Text Us!

When Doctors Cause Damage: Medical Malpractice In South Carolina

Posted on

You have no doubt heard many times that the first rule of being a doctor is for that doctor to do no harm. But what happens if the doctor makes a mistake? This is, depending upon the degree of error, called medical malpractice, and it can be very painful and difficult experience both physically and financially.

 

Medical Malpractice Basics

 

When a doctor or other healthcare provider in South Carolina injures a person, that person can sue in court to recover damages. The standard to determine whether or not a doctor is negligent is the answer to the following question: did the doctor, when treating the patient, use a standard of care below that of which other professionals would use? The law judges your doctor’s actions and treatment against the average doctor providing the typical standard of care you would expect from a doctor.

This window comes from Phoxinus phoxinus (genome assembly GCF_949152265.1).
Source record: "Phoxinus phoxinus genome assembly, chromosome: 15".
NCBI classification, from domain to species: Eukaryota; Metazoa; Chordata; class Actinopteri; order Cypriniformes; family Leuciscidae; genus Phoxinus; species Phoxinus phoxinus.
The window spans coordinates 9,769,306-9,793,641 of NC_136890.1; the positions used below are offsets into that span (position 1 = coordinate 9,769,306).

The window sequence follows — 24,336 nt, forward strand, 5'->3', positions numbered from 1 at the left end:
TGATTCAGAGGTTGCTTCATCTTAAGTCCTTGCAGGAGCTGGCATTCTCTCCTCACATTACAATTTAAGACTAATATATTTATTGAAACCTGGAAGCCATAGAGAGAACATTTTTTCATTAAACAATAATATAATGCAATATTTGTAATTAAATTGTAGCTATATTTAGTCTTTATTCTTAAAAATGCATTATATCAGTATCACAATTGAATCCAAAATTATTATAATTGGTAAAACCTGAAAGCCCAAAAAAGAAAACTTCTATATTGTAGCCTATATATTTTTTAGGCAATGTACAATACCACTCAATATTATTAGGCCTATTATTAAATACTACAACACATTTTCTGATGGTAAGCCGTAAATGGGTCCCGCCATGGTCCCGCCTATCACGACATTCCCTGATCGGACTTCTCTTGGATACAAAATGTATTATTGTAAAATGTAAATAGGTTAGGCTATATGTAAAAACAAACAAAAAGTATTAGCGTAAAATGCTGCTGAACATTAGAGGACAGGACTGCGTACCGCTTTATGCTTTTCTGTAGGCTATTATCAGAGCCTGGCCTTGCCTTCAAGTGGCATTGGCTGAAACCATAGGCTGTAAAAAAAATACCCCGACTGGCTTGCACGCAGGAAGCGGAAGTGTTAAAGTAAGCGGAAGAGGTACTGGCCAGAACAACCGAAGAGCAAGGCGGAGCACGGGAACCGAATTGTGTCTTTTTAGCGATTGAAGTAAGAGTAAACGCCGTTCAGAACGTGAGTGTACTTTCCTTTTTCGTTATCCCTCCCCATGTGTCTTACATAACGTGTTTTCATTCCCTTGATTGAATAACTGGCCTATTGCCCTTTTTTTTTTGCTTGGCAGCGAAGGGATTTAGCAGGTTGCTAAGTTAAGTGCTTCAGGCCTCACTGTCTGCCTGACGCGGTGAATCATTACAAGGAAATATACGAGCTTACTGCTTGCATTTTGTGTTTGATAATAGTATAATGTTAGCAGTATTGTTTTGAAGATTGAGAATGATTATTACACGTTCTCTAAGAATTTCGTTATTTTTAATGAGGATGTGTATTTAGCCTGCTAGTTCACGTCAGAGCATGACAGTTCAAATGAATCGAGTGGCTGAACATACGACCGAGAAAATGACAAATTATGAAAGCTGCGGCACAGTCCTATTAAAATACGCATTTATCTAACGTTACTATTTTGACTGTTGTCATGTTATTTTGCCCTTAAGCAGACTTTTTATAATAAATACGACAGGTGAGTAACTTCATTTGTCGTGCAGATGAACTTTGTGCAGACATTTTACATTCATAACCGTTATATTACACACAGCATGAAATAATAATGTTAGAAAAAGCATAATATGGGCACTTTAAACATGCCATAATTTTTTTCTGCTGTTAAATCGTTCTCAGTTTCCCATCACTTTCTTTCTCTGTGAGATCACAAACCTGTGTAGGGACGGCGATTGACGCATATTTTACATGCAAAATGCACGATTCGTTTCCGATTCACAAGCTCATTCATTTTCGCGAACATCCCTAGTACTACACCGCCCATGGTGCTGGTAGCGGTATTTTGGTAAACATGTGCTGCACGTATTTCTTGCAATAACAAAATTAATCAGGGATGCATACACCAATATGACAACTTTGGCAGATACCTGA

Types of Medical Malpractice

 

There are several different types of events that can lead to a malpractice lawsuit. One of them is when a pharmacist makes an error filling prescriptions. Sometimes a doctor might diagnose you improperly. Other times a doctor might delay treatment unreasonably or even fail to totally treat an illness or disease. One of the most heartbreaking types of malpractice is injuries that occurred to newborn babies during the birth process.

 

Who Is Responsible?

 

In South Carolina, doctors, nurses, dentists, surgeons or any other health professional can be sued for providing negligent care. You may also be able to sue the hospital, the clinic, a nursing home and other medical care centers. It is oftentimes very difficult to determine the correct party to sue or to determine whether you have sued all parties who are or could be responsible for your injury. That is why it is so important to contact Elrod Pope Law Firm, which is comprised of experienced medical malpractice attorneys in South Carolina.